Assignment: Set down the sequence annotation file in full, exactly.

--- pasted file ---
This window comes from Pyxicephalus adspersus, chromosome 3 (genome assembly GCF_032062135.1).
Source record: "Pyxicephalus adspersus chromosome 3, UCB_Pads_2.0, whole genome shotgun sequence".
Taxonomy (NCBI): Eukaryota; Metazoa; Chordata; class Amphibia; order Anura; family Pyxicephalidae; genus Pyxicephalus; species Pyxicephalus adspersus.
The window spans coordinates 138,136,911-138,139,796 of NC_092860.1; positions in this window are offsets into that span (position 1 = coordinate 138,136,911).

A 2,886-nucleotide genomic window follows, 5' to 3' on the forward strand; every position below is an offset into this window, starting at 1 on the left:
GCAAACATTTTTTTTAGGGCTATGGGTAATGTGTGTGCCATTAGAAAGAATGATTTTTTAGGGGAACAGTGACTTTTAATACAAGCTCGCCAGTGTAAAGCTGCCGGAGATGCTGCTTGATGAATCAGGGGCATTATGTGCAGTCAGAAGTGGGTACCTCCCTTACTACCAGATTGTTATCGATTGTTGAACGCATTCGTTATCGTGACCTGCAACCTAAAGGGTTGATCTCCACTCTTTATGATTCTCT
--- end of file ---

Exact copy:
This window comes from Pyxicephalus adspersus, chromosome 3 (genome assembly GCF_032062135.1).
Source record: "Pyxicephalus adspersus chromosome 3, UCB_Pads_2.0, whole genome shotgun sequence".
Taxonomy (NCBI): Eukaryota; Metazoa; Chordata; class Amphibia; order Anura; family Pyxicephalidae; genus Pyxicephalus; species Pyxicephalus adspersus.
The window spans coordinates 138,136,911-138,139,796 of NC_092860.1; positions in this window are offsets into that span (position 1 = coordinate 138,136,911).

A 2,886-nucleotide genomic window follows, 5' to 3' on the forward strand; every position below is an offset into this window, starting at 1 on the left:
GCAAACATTTTTTTTAGGGCTATGGGTAATGTGTGTGCCATTAGAAAGAATGATTTTTTAGGGGAACAGTGACTTTTAATACAAGCTCGCCAGTGTAAAGCTGCCGGAGATGCTGCTTGATGAATCAGGGGCATTATGTGCAGTCAGAAGTGGGTACCTCCCTTACTACCAGATTGTTATCGATTGTTGAACGCATTCGTTATCGTGACCTGCAACCTAAAGGGTTGATCTCCACTCTTTATGATTCTCT